Steven has a broad civil and criminal practice with a focus on immigration and public law. He brings an extensive body of multidisciplinary skills and experiences to his work at the Bar. He represents his clients with fearlessness and compassion in equal measure.
Steven regularly advises and represents appellants in the First-Tier Tribunal and Upper Tribunal across all aspects of immigration and asylum law. He is particularly adept at strategizing complex cases, especially where they involve potential disclosure of criminality (e.g., trafficking, county lines etc), or overlap with extradition. To this end, he is developing a expertise in reviewing and challenging deportations or revocation of nationality in cases that hinge on historic facts or criminal convictions which raise issues of modern slavery.
Steven has a particular interest in political asylum. To date, he has successfully represented former diplomats, ambassadors, and opposition figures who are at risk of persecution in their home country.
During pupillage, Steven gleaned significant experience of high-level litigation after helping to prepare intervener submissions in the Supreme Court decision of KV (Sri Lanka) v Secretary of State for the Home Department  UKSC 10 concerning the role of experts in the Tribunal.
Steven accepts instructions relating to judicial review applications to the Upper Tribunal and Administrative Court on matters such as certification, fresh claims, negative NRM referrals, community care / provision of bail accommodation and unlawful detention. He is generally happy to accept instructions on an urgent basis.
Since joining Garden Court, Steven has provided delicate advice and assistance on matters concerning International Public Law to organisations such as Transparency International. Steven’s broad international background is outlined in detail below. He is actively seeking opportunities to develop this aspect of his practice.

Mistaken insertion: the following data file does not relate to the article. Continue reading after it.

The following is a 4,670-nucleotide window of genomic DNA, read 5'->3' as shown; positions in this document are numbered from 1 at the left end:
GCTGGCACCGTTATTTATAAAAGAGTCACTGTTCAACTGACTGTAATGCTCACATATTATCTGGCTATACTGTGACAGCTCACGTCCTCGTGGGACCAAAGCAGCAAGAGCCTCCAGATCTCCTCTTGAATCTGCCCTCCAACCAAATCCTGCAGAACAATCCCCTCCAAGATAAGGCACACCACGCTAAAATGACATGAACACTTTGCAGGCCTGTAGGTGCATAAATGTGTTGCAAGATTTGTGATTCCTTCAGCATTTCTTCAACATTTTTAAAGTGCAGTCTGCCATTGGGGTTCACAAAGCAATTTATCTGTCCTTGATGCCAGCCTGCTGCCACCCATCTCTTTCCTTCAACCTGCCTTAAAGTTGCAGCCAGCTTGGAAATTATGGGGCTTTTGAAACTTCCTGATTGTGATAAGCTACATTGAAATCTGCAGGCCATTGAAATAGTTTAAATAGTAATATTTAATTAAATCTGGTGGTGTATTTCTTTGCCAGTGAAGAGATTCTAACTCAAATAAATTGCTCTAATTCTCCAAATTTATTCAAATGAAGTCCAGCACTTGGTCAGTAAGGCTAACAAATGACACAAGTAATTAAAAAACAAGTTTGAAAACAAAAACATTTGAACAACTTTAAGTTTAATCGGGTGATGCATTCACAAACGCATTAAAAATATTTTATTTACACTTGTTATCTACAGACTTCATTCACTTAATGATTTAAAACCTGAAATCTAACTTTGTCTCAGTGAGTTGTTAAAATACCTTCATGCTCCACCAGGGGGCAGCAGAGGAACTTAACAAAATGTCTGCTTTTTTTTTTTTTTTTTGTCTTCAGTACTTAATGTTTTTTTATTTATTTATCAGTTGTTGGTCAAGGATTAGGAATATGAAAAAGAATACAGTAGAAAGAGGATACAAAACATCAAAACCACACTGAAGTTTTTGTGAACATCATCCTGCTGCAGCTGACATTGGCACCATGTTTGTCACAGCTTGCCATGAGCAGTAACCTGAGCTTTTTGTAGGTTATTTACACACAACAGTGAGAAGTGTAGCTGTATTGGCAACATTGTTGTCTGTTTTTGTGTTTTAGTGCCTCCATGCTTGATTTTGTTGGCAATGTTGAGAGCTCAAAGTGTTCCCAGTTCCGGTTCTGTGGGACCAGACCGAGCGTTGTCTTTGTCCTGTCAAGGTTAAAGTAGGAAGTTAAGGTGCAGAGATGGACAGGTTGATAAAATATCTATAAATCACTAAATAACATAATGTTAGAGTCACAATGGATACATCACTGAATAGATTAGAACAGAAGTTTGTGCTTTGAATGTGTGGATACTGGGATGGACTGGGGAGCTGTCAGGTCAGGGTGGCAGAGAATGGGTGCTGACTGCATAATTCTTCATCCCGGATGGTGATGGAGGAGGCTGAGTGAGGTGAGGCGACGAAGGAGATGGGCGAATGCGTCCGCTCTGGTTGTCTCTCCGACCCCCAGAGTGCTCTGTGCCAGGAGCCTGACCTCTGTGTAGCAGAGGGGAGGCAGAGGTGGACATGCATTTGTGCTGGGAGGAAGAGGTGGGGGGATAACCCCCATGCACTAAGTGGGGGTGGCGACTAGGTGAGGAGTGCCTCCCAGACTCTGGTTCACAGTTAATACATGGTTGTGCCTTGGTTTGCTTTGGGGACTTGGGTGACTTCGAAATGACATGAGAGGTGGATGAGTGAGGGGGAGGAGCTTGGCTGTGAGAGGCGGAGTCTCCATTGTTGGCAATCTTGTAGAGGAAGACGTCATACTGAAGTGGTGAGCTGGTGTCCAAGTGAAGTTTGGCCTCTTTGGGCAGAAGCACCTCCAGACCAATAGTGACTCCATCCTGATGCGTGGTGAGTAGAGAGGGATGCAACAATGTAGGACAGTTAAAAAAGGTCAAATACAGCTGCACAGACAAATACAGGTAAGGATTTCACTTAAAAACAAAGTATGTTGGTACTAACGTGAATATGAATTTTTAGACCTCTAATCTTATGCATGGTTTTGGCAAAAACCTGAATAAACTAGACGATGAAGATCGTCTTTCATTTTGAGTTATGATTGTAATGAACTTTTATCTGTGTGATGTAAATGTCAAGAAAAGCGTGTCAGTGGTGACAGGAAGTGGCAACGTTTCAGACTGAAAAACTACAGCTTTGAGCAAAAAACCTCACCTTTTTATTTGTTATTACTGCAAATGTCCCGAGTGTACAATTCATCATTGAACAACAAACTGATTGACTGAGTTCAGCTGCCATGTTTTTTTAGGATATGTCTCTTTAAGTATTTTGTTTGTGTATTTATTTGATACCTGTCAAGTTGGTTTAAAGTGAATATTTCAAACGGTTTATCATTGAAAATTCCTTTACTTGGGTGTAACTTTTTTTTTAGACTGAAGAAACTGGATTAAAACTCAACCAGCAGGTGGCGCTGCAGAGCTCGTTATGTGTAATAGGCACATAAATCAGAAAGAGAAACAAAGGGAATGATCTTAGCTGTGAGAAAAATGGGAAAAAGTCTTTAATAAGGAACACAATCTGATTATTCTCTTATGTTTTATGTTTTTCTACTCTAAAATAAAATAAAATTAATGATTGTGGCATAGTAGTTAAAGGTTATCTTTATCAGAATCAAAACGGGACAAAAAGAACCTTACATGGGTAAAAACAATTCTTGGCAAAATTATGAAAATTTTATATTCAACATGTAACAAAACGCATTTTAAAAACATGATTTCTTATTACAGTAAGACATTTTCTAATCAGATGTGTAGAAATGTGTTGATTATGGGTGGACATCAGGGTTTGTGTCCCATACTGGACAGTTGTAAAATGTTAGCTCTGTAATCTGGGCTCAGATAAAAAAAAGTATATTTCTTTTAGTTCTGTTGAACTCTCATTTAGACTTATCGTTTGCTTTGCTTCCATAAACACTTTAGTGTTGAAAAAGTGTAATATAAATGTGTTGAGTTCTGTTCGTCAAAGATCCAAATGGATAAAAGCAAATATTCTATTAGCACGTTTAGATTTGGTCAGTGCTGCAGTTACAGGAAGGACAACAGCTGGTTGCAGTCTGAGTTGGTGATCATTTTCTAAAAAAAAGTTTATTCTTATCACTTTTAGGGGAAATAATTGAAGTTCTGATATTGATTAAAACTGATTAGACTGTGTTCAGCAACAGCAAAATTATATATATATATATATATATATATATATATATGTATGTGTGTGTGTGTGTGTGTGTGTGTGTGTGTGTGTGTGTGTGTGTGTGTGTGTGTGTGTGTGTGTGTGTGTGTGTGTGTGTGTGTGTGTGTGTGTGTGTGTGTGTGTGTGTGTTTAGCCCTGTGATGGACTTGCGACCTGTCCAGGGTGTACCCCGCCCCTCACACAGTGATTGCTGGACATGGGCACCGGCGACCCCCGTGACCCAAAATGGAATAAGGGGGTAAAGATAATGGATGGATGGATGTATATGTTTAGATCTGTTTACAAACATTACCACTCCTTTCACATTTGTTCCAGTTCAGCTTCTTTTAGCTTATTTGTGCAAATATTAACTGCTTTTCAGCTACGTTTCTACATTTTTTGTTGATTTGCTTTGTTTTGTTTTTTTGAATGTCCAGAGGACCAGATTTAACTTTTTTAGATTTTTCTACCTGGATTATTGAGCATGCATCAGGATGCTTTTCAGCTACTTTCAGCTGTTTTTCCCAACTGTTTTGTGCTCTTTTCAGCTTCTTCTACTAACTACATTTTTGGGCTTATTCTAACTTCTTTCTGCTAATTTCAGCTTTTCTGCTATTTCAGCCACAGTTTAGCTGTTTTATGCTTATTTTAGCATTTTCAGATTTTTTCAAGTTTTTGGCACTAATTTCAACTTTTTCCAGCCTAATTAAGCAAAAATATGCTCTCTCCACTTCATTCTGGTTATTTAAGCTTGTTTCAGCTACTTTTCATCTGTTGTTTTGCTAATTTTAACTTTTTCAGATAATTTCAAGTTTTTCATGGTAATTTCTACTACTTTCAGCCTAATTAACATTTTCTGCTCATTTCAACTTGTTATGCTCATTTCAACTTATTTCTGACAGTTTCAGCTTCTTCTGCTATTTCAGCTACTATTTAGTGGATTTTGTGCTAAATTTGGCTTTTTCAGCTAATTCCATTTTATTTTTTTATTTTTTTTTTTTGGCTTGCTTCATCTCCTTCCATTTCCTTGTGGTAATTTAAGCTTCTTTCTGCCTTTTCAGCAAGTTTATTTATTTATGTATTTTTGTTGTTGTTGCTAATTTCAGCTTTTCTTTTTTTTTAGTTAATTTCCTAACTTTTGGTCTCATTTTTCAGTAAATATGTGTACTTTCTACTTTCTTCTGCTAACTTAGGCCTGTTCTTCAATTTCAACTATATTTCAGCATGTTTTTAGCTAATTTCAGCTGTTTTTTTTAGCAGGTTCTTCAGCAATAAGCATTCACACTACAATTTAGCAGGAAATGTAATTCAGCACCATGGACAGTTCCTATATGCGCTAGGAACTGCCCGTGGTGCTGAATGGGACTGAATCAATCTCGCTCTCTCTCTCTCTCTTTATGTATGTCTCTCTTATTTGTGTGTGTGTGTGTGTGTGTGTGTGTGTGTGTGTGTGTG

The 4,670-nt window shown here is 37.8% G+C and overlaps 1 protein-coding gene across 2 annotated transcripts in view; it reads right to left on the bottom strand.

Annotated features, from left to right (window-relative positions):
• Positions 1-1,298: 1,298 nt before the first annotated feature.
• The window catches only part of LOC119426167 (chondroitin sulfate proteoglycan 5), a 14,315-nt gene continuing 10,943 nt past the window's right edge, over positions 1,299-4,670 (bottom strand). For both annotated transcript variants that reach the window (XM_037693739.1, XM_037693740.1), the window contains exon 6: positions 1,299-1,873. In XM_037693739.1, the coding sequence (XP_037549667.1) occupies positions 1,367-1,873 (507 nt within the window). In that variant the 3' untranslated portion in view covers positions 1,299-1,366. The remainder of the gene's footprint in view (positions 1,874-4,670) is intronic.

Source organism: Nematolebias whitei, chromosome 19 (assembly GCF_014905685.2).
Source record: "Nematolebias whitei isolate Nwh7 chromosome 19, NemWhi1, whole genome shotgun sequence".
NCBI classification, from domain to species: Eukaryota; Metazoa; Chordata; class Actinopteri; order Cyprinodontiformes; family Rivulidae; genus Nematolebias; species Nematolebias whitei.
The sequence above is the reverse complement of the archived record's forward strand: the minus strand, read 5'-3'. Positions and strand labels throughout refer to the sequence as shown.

Before coming to the Bar, Steven worked with vulnerable teenagers on projects which aimed to increase the educational attainment of underrepresented groups in higher education. He was later employed by the Ministry of Justice, gaining a unique understanding of the impact of legal aid reform. He left this position to obtain an MSc. His dissertation research – concerning NGO beneficiary accountability – was completed in Port-au-Prince, Haiti, in association with major aid organisations including Oxfam GB, Concern Worldwide, and JP/HRO.
Steven went on to work with the Prosecution team at the United Nations Assistance to the Khmer Rouge Trials (UNAKRT) at the Extraordinary Chambers in the Courts of Cambodia (ECCC). He later worked as an election observer for AEGEE (Romania) and the British Embassy Tbilisi (Georgia), and spent a brief period of time lecturing at Zaporizhzhya National University in conflict afflicted South-east Ukraine. In 2018, he volunteered his time to assist with a challenge to capital punishment in New Orleans, Louisiana with Amicus ALJ. More recently, he worked as a short-term election observer with OSCE/ODIHR on both rounds of the 2019 Ukrainian Presidential Elections.